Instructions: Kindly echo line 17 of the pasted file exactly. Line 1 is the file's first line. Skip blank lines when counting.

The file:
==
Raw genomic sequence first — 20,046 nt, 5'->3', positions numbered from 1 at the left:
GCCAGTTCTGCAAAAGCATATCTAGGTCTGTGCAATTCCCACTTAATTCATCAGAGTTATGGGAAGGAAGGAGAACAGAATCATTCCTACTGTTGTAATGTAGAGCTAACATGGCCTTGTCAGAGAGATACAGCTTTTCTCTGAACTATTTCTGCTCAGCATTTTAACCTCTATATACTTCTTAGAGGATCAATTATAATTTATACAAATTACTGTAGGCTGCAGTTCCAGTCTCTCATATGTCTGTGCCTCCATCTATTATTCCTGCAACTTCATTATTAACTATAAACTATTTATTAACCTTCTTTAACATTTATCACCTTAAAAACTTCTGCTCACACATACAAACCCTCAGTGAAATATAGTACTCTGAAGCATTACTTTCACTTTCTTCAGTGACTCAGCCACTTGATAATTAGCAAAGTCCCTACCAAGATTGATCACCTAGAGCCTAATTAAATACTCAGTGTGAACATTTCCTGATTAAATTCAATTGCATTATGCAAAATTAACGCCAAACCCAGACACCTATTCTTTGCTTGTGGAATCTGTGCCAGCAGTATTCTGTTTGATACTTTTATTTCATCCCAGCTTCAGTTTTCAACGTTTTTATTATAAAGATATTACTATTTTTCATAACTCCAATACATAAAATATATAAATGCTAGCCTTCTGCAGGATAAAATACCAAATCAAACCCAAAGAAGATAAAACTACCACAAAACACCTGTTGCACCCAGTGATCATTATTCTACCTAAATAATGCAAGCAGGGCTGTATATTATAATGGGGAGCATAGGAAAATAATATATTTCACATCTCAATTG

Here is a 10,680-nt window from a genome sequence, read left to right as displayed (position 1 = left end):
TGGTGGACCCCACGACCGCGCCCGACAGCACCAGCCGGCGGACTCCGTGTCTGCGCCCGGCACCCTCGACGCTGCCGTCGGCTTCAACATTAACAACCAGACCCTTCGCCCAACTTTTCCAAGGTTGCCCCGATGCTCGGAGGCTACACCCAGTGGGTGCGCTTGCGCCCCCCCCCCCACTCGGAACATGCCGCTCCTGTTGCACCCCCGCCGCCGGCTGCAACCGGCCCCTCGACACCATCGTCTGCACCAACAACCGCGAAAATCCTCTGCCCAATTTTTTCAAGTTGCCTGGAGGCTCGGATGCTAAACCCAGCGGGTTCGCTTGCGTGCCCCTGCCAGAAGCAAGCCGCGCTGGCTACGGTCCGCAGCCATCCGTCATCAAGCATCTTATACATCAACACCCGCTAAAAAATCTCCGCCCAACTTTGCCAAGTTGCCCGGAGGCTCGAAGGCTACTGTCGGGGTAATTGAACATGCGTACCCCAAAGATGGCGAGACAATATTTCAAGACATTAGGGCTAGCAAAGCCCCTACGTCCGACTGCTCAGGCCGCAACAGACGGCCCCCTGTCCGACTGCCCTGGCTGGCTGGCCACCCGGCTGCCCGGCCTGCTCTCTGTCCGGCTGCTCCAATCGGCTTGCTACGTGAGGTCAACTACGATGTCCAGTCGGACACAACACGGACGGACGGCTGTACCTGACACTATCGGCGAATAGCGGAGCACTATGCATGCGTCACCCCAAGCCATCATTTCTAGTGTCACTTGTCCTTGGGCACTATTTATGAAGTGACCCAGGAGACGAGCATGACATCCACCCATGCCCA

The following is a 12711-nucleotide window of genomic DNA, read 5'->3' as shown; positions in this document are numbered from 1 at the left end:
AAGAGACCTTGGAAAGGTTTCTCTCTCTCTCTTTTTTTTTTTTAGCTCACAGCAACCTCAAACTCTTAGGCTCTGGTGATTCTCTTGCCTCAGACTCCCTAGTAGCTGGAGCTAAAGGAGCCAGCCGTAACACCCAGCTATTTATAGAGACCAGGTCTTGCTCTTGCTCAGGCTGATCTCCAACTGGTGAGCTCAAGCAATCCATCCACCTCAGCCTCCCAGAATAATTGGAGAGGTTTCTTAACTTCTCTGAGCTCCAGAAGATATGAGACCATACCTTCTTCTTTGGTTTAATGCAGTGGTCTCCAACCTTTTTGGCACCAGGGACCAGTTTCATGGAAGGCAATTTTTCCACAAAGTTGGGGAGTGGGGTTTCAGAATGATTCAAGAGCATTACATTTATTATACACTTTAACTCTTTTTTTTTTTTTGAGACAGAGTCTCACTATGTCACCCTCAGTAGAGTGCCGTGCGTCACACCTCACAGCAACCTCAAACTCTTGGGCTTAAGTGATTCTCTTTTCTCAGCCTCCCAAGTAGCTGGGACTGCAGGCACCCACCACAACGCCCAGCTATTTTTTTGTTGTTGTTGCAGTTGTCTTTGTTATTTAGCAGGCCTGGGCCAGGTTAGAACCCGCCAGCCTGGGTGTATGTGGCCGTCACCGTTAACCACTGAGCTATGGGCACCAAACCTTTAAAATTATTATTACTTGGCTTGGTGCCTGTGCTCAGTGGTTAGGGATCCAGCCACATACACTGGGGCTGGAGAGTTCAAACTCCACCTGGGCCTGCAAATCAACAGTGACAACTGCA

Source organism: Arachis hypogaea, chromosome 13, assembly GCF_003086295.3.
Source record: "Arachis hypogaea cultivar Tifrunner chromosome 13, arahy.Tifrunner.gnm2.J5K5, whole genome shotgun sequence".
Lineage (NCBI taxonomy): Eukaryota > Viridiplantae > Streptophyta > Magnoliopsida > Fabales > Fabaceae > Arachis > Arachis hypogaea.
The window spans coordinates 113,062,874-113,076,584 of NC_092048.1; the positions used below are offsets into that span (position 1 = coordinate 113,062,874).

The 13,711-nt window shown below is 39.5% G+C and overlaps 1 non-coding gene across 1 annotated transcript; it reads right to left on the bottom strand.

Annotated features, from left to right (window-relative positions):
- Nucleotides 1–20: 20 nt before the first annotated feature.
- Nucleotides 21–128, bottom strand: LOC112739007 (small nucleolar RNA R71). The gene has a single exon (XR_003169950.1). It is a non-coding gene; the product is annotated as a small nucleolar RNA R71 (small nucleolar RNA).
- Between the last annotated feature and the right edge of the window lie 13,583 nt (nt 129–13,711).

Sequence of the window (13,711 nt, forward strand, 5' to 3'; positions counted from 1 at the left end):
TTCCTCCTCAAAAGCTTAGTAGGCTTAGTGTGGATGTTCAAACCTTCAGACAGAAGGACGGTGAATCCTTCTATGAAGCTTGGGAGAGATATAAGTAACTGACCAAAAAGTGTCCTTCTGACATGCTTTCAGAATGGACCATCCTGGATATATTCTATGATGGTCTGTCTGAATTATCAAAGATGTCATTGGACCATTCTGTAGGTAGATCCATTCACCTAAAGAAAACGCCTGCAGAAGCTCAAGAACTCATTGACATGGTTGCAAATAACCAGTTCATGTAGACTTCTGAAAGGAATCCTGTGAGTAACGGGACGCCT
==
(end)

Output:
TTCCTCCTCAAAAGCTTAGTAGGCTTAGTGTGGATGTTCAAACCTTCAGACAGAAGGACGGTGAATCCTTCTATGAAGCTTGGGAGAGATATAAGTAACTGACCAAAAAGTGTCCTTCTGACATGCTTTCAGAATGGACCATCCTGGATATATTCTATGATGGTCTGTCTGAATTATCAAAGATGTCATTGGACCATTCTGTAGGTAGATCCATTCACCTAAAGAAAACGCCTGCAGAAGCTCAAGAACTCATTGACATGGTTGCAAATAACCAGTTCATGTAGACTTCTGAAAGGAATCCTGTGAGTAACGGGACGCCT